I'm from Missouri

This site is named for the famous statement of US Congressman Willard Duncan Vandiver from Missouri : "I`m from Missouri -- you'll have to show me." This site is dedicated to skepticism of official dogma in all subjects. Just-so stories are not accepted here. This is a site where controversial subjects such as evolution theory and the Holocaust may be freely debated.

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Location: Los Angeles, California, United States

My biggest motivation for creating my own blogs was to avoid the arbitrary censorship practiced by other blogs and various other Internet forums. Censorship will be avoided in my blogs -- there will be no deletion of comments, no closing of comment threads, no holding up of comments for moderation, and no commenter registration hassles. Comments containing nothing but insults and/or ad hominem attacks are discouraged. My non-response to a particular comment should not be interpreted as agreement, approval, or inability to answer.

Friday, October 05, 2007

Learning about ID without learning about ID

The National Council for the Social Studies' position statement on Intelligent Design says,
.
Teaching Recommendations

Prior to teaching about intelligent design, social studies teachers should check their district's policies related to teaching controversial issues and teaching about religion. There are a number of ways in which social studies teachers might introduce the issues surrounding intelligent design in their curriculum. The following recommendations examine the issues from a social studies, rather than a religious, perspective.

Constitutional perspective: A teacher using this approach would focus on court cases that consider policies requiring the teaching of intelligent design in public schools and the Establishment Clause of the First Amendment.

Historical perspective: A teacher adopting this perspective would focus on the historical conflict between science and religion since the Middle Ages, with particular attention to public debates over the teaching of evolution in the United States in the past century.


Sociological perspective: A teacher using this lens would focus on competing organizations and social forces involved in the attempts to teach about intelligent design in the schools.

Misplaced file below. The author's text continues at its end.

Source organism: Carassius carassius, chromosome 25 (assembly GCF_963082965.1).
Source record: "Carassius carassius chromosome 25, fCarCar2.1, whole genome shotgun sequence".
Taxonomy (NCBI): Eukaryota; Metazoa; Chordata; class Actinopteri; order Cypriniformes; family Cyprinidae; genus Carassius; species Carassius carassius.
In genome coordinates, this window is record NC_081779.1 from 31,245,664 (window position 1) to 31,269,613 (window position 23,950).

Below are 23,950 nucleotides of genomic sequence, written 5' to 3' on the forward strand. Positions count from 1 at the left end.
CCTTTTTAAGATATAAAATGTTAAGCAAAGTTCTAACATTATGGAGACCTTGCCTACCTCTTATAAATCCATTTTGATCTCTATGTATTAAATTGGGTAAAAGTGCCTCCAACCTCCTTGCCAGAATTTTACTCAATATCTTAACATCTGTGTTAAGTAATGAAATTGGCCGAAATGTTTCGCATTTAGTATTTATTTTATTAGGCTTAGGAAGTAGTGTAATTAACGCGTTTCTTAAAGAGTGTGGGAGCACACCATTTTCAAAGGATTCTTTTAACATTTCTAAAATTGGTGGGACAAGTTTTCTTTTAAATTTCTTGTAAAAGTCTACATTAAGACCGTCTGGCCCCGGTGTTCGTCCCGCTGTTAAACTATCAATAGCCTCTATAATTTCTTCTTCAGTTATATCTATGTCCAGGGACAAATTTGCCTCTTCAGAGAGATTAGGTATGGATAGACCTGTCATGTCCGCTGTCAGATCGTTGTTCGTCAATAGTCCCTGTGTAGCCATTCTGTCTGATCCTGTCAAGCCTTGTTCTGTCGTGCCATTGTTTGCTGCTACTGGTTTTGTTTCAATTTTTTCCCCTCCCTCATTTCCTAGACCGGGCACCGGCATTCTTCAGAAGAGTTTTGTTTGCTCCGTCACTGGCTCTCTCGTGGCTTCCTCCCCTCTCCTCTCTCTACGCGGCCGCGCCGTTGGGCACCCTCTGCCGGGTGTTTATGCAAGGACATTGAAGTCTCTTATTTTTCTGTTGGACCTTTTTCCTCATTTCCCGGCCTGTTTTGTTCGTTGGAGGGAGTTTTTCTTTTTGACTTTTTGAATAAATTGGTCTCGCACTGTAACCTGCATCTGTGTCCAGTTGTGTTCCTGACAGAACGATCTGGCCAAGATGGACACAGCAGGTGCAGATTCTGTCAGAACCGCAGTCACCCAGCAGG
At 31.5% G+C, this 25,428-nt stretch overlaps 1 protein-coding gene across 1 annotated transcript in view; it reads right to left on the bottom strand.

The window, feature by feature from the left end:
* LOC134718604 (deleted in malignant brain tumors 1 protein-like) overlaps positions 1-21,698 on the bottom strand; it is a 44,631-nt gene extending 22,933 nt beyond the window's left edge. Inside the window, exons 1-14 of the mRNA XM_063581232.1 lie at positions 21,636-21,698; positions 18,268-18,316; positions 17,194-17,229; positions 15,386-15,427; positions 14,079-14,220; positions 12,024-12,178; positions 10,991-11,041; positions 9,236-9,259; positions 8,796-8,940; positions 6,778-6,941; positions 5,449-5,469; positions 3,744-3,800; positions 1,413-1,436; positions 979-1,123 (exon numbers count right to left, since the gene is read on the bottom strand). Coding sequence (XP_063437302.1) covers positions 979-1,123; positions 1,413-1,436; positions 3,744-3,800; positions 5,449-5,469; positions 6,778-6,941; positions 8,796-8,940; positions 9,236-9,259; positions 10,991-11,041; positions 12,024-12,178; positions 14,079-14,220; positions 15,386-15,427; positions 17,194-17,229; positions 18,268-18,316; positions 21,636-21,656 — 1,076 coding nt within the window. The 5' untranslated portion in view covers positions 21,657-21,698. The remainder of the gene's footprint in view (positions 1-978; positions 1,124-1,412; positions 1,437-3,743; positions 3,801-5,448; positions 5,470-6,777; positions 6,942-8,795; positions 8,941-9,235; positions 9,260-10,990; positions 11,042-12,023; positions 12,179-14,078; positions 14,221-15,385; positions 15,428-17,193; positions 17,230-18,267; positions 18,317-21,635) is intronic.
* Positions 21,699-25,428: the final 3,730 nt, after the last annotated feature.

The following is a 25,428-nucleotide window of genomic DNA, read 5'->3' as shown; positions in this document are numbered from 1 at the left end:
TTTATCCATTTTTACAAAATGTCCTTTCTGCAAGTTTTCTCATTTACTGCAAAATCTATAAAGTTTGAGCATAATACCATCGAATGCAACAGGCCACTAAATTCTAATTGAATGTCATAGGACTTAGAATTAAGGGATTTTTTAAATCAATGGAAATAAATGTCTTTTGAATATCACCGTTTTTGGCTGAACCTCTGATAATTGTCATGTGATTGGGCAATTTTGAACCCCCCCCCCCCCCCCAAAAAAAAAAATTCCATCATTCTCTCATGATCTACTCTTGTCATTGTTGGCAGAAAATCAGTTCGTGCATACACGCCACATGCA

Anthropological perspective: A teacher choosing this perspective would have students analyze creation stories and beliefs of many cultures as well as scientific theories dealing with the origin and development of human life.


Public issues perspectives: A teacher using this approach would encourage students to research intelligent design and debate whether intelligent design should be taught in the public schools.

The big question is: how are students going to understand any of the above "perspectives" without understanding what ID is? Also, ID is not a religious concept -- ID makes no references to religious sources and there is nothing in the bible about bacterial flagella, blood-clotting cascades, DNA, etc..

As for the statement, "The following recommendations examine the issues from a social studies, rather than a religious, perspective," ID and some other criticisms of Darwinism can examine the issues from a scientific perspective.

Also, the NCSS position paper makes the common mistake of ignoring non-ID scientific (or pseudoscientific, to some) criticisms of evolution, e.g., criticisms concerning the co-evolution of co-dependent organisms such as bees and flowering plants. Co-evolution is completely different from adaptation to widespread physical features of the environment, e.g., water, land, air, and climate, because in co-evolution there may be nothing to adapt to because the corresponding co-dependent feature in the other organism may be initially absent.
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31 Comments:

Anonymous Voice in the Urbanness said...

> ID is not a religious concept <

Of course it is. Only the cretin Larry Fafarman believes in design without a designer.

Saturday, October 06, 2007 5:55:00 AM  
Blogger Moulton said...

The closest thing in the Old Testament to bacteria is the description of the Plagues in Exodus.

In particular, Boils and Cattle Disease appear to be Cutaneous Anthrax and Intestinal Anthrax, respectively.

The name, Anthrax is related to the name of a kind of coal, Anthracite.

That's because an Anthrax Boil on the skin looks very much like a sooty smudge, such as one would get from brushing up against a sooty fireplace grate.

In Exodus (9:8-9), Moses is inspired to take handful of soot from a furnace, and toss it up in the air in front of Ramses. In a remarkable bit of stagecraft, this soot becomes fine dust settling over the Egyptian countryside, as man and beast break out with boils and sores corresponding to Cutaneous Anthrax.

Was it real Anthrax, or just frightening stagecraft? When it comes to instilling fear in ignorant authority figures, reality and shreklisch illusion are sometimes hard to distinguish.

Saturday, October 06, 2007 6:12:00 AM  
Anonymous sp said...

schrecklich

Saturday, October 06, 2007 10:56:00 AM  
Blogger Jim Sherwood said...